Minus the two typically duff vocal tracks, that is, one of which is very pop-ish and, to my mind, quite out of place here, featuring Luther Vandross supported by Lisa Fischer and daughter Hilary James, whilst the other features just daughter Hilary, whose voice I've never liked. But, edit out those two and the remaining eight tracks make up a very fresh and satisfying album that kicks off in fine style with the broody, moody Lotus Leaves, co-written with Max Risenhoover.
The supporting cast includes Nick Moroch, Dean Brown, Jeff Mironov & Fareed Haque (guitars), Pino Palladino, Nathan East & Max Risenhoover (electric bass), Ron Carter (ac. bass), Andy Snitzer & the late Michael Brecker (saxes ~ Mike Brecker also plays digeridoo and EWI on one track), Michael Colina & Max Risenhoover (additional synths) and Max Risenhoover & Steve Ferrone (drums). Normally, I'm very wary of albums on which a proper kit has been dispensed with in favour of doing all the drum parts by way of programmed keybords but here, thankfully, on the tracks featuring synth instead of real drums it doesn't seem to matter at all. A couple of tracks are just reflective solo piano, but they fit in fine.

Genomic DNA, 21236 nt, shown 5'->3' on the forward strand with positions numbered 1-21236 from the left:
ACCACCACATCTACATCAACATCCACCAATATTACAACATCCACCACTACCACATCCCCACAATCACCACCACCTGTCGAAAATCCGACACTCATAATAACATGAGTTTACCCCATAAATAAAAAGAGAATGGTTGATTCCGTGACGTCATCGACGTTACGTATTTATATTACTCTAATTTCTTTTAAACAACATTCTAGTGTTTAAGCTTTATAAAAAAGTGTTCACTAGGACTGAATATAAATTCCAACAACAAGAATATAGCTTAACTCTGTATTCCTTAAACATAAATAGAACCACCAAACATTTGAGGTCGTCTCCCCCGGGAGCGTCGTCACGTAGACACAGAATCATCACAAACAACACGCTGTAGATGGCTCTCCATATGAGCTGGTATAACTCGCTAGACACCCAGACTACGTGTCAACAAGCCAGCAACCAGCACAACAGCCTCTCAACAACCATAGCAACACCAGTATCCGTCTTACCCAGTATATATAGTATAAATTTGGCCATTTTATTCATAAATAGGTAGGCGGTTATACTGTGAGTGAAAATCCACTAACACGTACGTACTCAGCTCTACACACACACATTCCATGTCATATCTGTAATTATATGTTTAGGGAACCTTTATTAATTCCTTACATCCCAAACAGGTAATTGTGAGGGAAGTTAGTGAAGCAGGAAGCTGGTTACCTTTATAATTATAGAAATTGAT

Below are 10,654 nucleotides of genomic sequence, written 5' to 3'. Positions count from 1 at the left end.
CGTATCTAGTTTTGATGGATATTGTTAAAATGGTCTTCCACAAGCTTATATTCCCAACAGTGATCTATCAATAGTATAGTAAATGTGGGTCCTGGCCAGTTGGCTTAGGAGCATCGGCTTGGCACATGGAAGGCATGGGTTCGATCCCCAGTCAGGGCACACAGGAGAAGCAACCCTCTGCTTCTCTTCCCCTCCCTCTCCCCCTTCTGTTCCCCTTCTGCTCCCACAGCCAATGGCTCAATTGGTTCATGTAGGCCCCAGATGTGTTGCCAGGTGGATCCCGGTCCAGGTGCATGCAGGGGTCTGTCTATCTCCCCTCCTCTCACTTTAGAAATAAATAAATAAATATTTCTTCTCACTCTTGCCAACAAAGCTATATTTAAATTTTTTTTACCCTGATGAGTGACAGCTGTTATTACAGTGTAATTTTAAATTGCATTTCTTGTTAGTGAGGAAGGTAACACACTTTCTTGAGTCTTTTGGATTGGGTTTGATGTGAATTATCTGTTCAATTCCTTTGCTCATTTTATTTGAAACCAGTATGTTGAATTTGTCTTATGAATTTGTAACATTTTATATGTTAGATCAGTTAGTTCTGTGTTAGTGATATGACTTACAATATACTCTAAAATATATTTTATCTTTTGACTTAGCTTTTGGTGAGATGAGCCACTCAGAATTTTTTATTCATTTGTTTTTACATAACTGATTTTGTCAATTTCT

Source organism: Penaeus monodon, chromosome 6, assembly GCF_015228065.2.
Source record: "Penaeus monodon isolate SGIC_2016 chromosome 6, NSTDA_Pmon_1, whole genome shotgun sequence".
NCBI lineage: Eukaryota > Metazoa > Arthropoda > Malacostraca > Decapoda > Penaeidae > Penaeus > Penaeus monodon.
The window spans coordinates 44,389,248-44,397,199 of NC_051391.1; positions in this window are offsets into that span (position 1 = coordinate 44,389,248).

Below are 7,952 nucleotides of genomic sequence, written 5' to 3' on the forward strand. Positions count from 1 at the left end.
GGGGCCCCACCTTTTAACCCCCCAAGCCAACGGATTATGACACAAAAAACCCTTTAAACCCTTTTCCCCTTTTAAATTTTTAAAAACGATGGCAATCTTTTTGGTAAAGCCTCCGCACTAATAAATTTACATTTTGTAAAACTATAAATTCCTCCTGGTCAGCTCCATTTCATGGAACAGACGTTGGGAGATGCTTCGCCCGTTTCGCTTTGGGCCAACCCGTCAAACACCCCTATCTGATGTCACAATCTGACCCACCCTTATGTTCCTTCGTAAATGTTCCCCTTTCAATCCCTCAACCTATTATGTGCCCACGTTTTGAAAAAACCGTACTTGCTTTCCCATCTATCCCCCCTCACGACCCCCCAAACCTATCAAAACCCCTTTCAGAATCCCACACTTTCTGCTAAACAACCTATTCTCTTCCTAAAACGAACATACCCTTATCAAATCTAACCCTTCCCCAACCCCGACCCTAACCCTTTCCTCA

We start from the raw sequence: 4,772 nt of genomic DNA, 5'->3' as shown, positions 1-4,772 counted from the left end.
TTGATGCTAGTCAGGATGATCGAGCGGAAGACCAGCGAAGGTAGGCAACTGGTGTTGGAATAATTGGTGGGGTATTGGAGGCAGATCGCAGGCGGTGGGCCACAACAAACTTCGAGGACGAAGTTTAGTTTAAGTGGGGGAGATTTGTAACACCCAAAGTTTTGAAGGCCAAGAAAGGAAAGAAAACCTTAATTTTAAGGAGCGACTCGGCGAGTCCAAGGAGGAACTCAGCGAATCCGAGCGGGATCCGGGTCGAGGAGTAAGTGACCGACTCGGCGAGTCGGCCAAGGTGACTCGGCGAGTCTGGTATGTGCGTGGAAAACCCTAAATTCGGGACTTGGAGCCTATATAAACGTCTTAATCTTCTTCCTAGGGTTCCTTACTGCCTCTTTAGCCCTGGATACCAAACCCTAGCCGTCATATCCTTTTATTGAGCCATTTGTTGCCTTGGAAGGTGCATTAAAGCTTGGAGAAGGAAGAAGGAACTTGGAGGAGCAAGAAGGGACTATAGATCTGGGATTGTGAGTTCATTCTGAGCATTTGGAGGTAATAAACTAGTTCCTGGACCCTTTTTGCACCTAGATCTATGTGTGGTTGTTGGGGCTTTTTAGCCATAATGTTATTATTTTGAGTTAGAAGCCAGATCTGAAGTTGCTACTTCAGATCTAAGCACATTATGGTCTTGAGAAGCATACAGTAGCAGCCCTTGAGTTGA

On the composition, arrangement, production, engineering and mixing fronts, Uncle Bob's principal collaborators for this project are Max Risenhoover, Michael Colina and Ray Bardani, though with what appears to be a host of other engineers and assistant engineers at a wide variety of studios, mostly in and around the New York area, though a brief visit appears to have been made to Sunset Sound in Los Angeles.
Despite the large number of different studios and crew involved in putting it all together, Restless is a (perhaps) surprisingly coherent album and, minus those two vocal tracks, remains one of my favourite and most often-played Bob James albums that's stood the test of time very well. Firmly recommended.